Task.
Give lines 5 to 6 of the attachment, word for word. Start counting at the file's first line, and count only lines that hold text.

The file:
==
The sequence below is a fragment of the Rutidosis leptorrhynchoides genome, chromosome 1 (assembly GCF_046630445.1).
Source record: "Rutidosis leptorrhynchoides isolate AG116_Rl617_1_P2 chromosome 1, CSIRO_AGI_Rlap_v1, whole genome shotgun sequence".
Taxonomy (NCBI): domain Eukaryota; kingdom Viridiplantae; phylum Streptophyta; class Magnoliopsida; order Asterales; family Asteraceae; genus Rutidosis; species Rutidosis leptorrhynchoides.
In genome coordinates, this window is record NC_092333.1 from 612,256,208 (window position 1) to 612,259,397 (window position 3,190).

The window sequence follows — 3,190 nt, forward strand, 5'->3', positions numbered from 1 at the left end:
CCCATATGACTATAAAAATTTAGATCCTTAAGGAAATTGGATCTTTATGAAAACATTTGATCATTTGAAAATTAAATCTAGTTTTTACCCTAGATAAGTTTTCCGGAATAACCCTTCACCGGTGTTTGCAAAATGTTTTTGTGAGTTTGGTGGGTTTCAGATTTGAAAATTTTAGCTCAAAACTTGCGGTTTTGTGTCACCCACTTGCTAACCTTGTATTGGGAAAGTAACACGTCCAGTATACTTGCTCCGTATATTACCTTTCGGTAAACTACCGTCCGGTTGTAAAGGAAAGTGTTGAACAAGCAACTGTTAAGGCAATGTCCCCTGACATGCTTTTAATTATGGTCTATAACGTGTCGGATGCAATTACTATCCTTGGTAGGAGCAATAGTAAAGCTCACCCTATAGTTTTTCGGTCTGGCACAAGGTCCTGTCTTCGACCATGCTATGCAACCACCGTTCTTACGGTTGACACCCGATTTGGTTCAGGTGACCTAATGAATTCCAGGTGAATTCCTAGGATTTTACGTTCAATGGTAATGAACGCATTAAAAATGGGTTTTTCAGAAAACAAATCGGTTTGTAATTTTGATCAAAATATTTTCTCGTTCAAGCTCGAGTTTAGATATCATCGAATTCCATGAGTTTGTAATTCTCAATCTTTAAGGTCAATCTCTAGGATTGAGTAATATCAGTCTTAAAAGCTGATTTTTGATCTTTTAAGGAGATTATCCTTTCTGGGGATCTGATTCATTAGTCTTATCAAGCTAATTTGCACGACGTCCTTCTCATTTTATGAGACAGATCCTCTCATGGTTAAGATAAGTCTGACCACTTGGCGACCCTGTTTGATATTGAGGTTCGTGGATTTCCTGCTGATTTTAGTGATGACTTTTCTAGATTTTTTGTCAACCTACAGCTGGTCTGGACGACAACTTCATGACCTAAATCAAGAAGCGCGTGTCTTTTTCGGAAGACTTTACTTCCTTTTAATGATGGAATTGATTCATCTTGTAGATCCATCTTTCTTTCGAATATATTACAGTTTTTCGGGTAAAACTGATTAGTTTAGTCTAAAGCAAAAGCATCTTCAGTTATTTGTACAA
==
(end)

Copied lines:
The window sequence follows — 3,190 nt, forward strand, 5'->3', positions numbered from 1 at the left end:
CCCATATGACTATAAAAATTTAGATCCTTAAGGAAATTGGATCTTTATGAAAACATTTGATCATTTGAAAATTAAATCTAGTTTTTACCCTAGATAAGTTTTCCGGAATAACCCTTCACCGGTGTTTGCAAAATGTTTTTGTGAGTTTGGTGGGTTTCAGATTTGAAAATTTTAGCTCAAAACTTGCGGTTTTGTGTCACCCACTTGCTAACCTTGTATTGGGAAAGTAACACGTCCAGTATACTTGCTCCGTATATTACCTTTCGGTAAACTACCGTCCGGTTGTAAAGGAAAGTGTTGAACAAGCAACTGTTAAGGCAATGTCCCCTGACATGCTTTTAATTATGGTCTATAACGTGTCGGATGCAATTACTATCCTTGGTAGGAGCAATAGTAAAGCTCACCCTATAGTTTTTCGGTCTGGCACAAGGTCCTGTCTTCGACCATGCTATGCAACCACCGTTCTTACGGTTGACACCCGATTTGGTTCAGGTGACCTAATGAATTCCAGGTGAATTCCTAGGATTTTACGTTCAATGGTAATGAACGCATTAAAAATGGGTTTTTCAGAAAACAAATCGGTTTGTAATTTTGATCAAAATATTTTCTCGTTCAAGCTCGAGTTTAGATATCATCGAATTCCATGAGTTTGTAATTCTCAATCTTTAAGGTCAATCTCTAGGATTGAGTAATATCAGTCTTAAAAGCTGATTTTTGATCTTTTAAGGAGATTATCCTTTCTGGGGATCTGATTCATTAGTCTTATCAAGCTAATTTGCACGACGTCCTTCTCATTTTATGAGACAGATCCTCTCATGGTTAAGATAAGTCTGACCACTTGGCGACCCTGTTTGATATTGAGGTTCGTGGATTTCCTGCTGATTTTAGTGATGACTTTTCTAGATTTTTTGTCAACCTACAGCTGGTCTGGACGACAACTTCATGACCTAAATCAAGAAGCGCGTGTCTTTTTCGGAAGACTTTACTTCCTTTTAATGATGGAATTGATTCATCTTGTAGATCCATCTTTCTTTCGAATATATTACAGTTTTTCGGGTAAAACTGATTAGTTTAGTCTAAAGCAAAAGCATCTTCAGTTATTTGTACAA